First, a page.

March 25 - Knut Kursawe (pictured), the head coach of Britain's men's and women's goalball teams, has admitted that a dream has come true for his players after the British Paralympic Association (BPA) confirmed last week that it would endorse the host country slots for the sport at the London 2012 Paralympics.
British goalball appeared in severe danger of missing out on the Paralympics back in November 2011 when the BPA deferred the decision for 2012, for both squads, as further evidence of "credible performance" was needed.
This announcement forced the teams to takes their programme to a new level with additional guidance and direction in nutrition, psychology and physiology.
Players in the GB squads came from all over the country to train regularly in Winchester in a bid to secure Paralympic placement.
Impressive recent team performances in Venice, where the women's team clinched silver and the men finished fourth, saw the players ultimately book their spot at the Games.
"I can't explain how important this is to me, as I took over this position as head coach and started from scratch to make this dream of every athlete come true," said Kursawe.
"Now as goalball will be part of Paralympics GB the real journey starts and we have to work even harder than before to prove that we deserve to compete against the best goalball countries in the world.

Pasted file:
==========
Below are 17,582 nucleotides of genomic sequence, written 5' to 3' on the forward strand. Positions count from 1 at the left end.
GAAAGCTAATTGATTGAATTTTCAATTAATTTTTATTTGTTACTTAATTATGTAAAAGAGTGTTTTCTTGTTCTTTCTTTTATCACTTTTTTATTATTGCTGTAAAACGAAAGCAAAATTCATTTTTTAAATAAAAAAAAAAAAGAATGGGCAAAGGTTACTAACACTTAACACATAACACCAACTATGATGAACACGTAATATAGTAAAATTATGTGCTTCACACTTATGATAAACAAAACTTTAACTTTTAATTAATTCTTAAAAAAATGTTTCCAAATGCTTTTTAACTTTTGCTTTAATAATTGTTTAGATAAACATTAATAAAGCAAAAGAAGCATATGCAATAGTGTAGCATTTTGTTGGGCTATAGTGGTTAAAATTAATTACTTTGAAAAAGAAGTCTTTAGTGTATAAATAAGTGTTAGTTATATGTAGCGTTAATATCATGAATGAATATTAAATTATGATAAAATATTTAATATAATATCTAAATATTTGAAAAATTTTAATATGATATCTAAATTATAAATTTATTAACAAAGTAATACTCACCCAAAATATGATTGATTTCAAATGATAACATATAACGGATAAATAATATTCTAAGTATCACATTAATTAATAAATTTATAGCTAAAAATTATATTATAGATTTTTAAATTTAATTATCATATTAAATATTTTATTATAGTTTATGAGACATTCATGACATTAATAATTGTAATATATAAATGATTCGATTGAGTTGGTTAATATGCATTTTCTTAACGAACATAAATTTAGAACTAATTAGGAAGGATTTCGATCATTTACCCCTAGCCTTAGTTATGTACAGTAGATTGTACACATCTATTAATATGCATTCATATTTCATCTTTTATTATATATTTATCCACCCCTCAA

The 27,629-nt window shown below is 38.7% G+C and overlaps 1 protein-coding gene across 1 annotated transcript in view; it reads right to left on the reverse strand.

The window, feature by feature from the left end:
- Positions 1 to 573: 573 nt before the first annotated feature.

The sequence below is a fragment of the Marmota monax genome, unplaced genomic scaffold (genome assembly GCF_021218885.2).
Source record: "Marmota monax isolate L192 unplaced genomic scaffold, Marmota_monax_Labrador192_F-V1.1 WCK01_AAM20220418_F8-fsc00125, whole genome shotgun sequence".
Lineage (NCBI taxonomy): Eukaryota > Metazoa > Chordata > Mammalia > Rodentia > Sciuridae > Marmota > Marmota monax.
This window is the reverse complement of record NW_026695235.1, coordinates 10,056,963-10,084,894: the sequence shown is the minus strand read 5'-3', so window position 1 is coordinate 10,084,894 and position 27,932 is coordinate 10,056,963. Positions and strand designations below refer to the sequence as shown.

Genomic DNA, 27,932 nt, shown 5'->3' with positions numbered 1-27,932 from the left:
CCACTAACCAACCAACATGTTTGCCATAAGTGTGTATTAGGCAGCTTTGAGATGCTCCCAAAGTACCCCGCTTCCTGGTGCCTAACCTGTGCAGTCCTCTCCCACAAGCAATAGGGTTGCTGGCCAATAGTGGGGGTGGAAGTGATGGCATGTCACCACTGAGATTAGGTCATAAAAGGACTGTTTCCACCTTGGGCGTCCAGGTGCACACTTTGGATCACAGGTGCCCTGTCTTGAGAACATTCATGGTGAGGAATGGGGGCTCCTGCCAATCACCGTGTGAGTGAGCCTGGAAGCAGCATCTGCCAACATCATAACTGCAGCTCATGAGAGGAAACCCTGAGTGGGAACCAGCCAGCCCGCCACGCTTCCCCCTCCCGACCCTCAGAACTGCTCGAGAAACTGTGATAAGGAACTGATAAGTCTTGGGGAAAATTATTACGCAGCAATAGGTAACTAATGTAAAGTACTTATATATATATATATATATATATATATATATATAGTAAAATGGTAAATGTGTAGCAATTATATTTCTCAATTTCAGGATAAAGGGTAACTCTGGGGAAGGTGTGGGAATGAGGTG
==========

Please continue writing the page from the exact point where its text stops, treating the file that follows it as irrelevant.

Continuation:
"To get this home nation slot was the first step and I am so proud of all of my athletes for what they have already achieved and how strong the team spirit is.
"I want to make them now stronger and more confident so that they will play their best goalball ever."
The announcement last week means that ParalympicsGB will for the first time in recent history have representation in every sport at the Paralympic Games at London 2012.
The goalball competition at the Games will take place from August 30 to September 7 at the Copper Box on the Olympic Park, with 12 men's teams and 10 women's teams set to compete.
The sport for the visually impaired was originally developed by Hanz Lorenzen of Austria and Sepp Reindl of Germany in 1946 as a rehabilitation programme for visually impaired World War II veterans.
Decades on, goalball evolved into a competitive sport and has been officially included in the Paralympic Games since 1980.
On a volleyball size court, a ball is hurled tactically at the opposition who guard a nine metre goal.
Blindfolded they try to defend it and then shoot it back at up to speeds of 60mph.
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March 2012: BPA endorses host country slots for goalball and women's sitting volleyball at London 2012